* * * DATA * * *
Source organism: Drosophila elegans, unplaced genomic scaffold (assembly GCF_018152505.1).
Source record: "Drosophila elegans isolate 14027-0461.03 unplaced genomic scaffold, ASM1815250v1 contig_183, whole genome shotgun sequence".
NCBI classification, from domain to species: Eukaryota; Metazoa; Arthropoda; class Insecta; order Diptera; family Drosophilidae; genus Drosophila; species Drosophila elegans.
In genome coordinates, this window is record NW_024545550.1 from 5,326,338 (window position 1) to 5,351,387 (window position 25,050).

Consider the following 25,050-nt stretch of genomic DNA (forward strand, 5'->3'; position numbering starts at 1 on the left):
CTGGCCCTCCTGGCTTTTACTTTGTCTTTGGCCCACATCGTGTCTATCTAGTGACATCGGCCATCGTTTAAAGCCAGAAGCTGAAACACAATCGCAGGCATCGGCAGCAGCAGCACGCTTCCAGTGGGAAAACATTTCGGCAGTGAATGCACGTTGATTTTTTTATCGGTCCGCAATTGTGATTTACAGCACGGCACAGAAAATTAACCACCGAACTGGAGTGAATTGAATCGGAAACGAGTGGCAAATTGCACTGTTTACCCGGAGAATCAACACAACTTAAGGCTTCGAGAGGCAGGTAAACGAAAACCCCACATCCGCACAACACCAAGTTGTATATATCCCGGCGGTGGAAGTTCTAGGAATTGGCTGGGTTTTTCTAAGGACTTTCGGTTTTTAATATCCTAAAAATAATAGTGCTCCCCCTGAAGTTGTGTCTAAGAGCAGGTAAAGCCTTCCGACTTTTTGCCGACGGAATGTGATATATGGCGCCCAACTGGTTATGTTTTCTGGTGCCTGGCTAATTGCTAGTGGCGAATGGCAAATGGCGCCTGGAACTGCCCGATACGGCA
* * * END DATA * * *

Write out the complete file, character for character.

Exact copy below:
Source organism: Drosophila elegans, unplaced genomic scaffold (assembly GCF_018152505.1).
Source record: "Drosophila elegans isolate 14027-0461.03 unplaced genomic scaffold, ASM1815250v1 contig_183, whole genome shotgun sequence".
NCBI classification, from domain to species: Eukaryota; Metazoa; Arthropoda; class Insecta; order Diptera; family Drosophilidae; genus Drosophila; species Drosophila elegans.
In genome coordinates, this window is record NW_024545550.1 from 5,326,338 (window position 1) to 5,351,387 (window position 25,050).

Consider the following 25,050-nt stretch of genomic DNA (forward strand, 5'->3'; position numbering starts at 1 on the left):
CTGGCCCTCCTGGCTTTTACTTTGTCTTTGGCCCACATCGTGTCTATCTAGTGACATCGGCCATCGTTTAAAGCCAGAAGCTGAAACACAATCGCAGGCATCGGCAGCAGCAGCACGCTTCCAGTGGGAAAACATTTCGGCAGTGAATGCACGTTGATTTTTTTATCGGTCCGCAATTGTGATTTACAGCACGGCACAGAAAATTAACCACCGAACTGGAGTGAATTGAATCGGAAACGAGTGGCAAATTGCACTGTTTACCCGGAGAATCAACACAACTTAAGGCTTCGAGAGGCAGGTAAACGAAAACCCCACATCCGCACAACACCAAGTTGTATATATCCCGGCGGTGGAAGTTCTAGGAATTGGCTGGGTTTTTCTAAGGACTTTCGGTTTTTAATATCCTAAAAATAATAGTGCTCCCCCTGAAGTTGTGTCTAAGAGCAGGTAAAGCCTTCCGACTTTTTGCCGACGGAATGTGATATATGGCGCCCAACTGGTTATGTTTTCTGGTGCCTGGCTAATTGCTAGTGGCGAATGGCAAATGGCGCCTGGAACTGCCCGATACGGCA